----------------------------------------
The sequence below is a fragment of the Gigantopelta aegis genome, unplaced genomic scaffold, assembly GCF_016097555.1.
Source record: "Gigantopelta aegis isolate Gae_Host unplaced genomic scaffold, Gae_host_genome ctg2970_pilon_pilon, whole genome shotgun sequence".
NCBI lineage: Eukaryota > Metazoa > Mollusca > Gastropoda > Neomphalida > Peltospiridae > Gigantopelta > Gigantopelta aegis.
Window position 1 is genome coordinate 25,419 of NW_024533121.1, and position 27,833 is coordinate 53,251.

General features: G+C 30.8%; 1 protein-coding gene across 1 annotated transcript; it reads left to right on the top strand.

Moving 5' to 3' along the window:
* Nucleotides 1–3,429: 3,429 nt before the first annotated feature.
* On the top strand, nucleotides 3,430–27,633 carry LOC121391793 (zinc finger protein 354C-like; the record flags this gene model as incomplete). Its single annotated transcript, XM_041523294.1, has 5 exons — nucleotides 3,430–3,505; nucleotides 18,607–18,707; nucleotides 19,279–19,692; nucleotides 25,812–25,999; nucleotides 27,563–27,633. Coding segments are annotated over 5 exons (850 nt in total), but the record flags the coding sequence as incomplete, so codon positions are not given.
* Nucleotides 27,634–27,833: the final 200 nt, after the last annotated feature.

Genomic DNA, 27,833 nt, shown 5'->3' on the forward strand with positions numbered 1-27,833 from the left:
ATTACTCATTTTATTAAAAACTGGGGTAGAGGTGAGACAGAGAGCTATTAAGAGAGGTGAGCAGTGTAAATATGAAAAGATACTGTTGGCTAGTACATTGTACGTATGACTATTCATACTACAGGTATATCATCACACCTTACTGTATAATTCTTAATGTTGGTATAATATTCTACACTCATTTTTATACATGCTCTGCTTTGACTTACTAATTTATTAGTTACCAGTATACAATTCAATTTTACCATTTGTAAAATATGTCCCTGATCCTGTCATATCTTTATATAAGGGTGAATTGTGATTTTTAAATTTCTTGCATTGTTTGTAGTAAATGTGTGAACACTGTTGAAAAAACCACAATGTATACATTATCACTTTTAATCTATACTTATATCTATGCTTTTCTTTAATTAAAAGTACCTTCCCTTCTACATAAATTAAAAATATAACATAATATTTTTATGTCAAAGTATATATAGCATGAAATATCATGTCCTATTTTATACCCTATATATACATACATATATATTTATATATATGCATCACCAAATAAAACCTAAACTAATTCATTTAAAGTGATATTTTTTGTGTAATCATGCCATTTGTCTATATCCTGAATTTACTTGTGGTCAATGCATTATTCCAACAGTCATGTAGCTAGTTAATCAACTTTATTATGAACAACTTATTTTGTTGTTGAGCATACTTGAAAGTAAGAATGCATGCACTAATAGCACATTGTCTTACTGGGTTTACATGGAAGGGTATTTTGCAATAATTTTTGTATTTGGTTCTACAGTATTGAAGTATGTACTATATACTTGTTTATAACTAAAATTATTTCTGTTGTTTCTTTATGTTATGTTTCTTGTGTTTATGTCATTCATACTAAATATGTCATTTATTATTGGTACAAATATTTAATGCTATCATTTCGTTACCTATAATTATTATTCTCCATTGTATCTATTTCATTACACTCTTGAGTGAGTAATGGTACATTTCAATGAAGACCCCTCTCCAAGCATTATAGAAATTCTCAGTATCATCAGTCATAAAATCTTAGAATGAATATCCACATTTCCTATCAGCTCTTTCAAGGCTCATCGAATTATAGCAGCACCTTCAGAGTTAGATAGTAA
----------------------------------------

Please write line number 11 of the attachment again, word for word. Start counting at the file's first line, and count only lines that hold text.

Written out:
ATTACTCATTTTATTAAAAACTGGGGTAGAGGTGAGACAGAGAGCTATTAAGAGAGGTGAGCAGTGTAAATATGAAAAGATACTGTTGGCTAGTACATTGTACGTATGACTATTCATACTACAGGTATATCATCACACCTTACTGTATAATTCTTAATGTTGGTATAATATTCTACACTCATTTTTATACATGCTCTGCTTTGACTTACTAATTTATTAGTTACCAGTATACAATTCAATTTTACCATTTGTAAAATATGTCCCTGATCCTGTCATATCTTTATATAAGGGTGAATTGTGATTTTTAAATTTCTTGCATTGTTTGTAGTAAATGTGTGAACACTGTTGAAAAAACCACAATGTATACATTATCACTTTTAATCTATACTTATATCTATGCTTTTCTTTAATTAAAAGTACCTTCCCTTCTACATAAATTAAAAATATAACATAATATTTTTATGTCAAAGTATATATAGCATGAAATATCATGTCCTATTTTATACCCTATATATACATACATATATATTTATATATATGCATCACCAAATAAAACCTAAACTAATTCATTTAAAGTGATATTTTTTGTGTAATCATGCCATTTGTCTATATCCTGAATTTACTTGTGGTCAATGCATTATTCCAACAGTCATGTAGCTAGTTAATCAACTTTATTATGAACAACTTATTTTGTTGTTGAGCATACTTGAAAGTAAGAATGCATGCACTAATAGCACATTGTCTTACTGGGTTTACATGGAAGGGTATTTTGCAATAATTTTTGTATTTGGTTCTACAGTATTGAAGTATGTACTATATACTTGTTTATAACTAAAATTATTTCTGTTGTTTCTTTATGTTATGTTTCTTGTGTTTATGTCATTCATACTAAATATGTCATTTATTATTGGTACAAATATTTAATGCTATCATTTCGTTACCTATAATTATTATTCTCCATTGTATCTATTTCATTACACTCTTGAGTGAGTAATGGTACATTTCAATGAAGACCCCTCTCCAAGCATTATAGAAATTCTCAGTATCATCAGTCATAAAATCTTAGAATGAATATCCACATTTCCTATCAGCTCTTTCAAGGCTCATCGAATTATAGCAGCACCTTCAGAGTTAGATAGTAA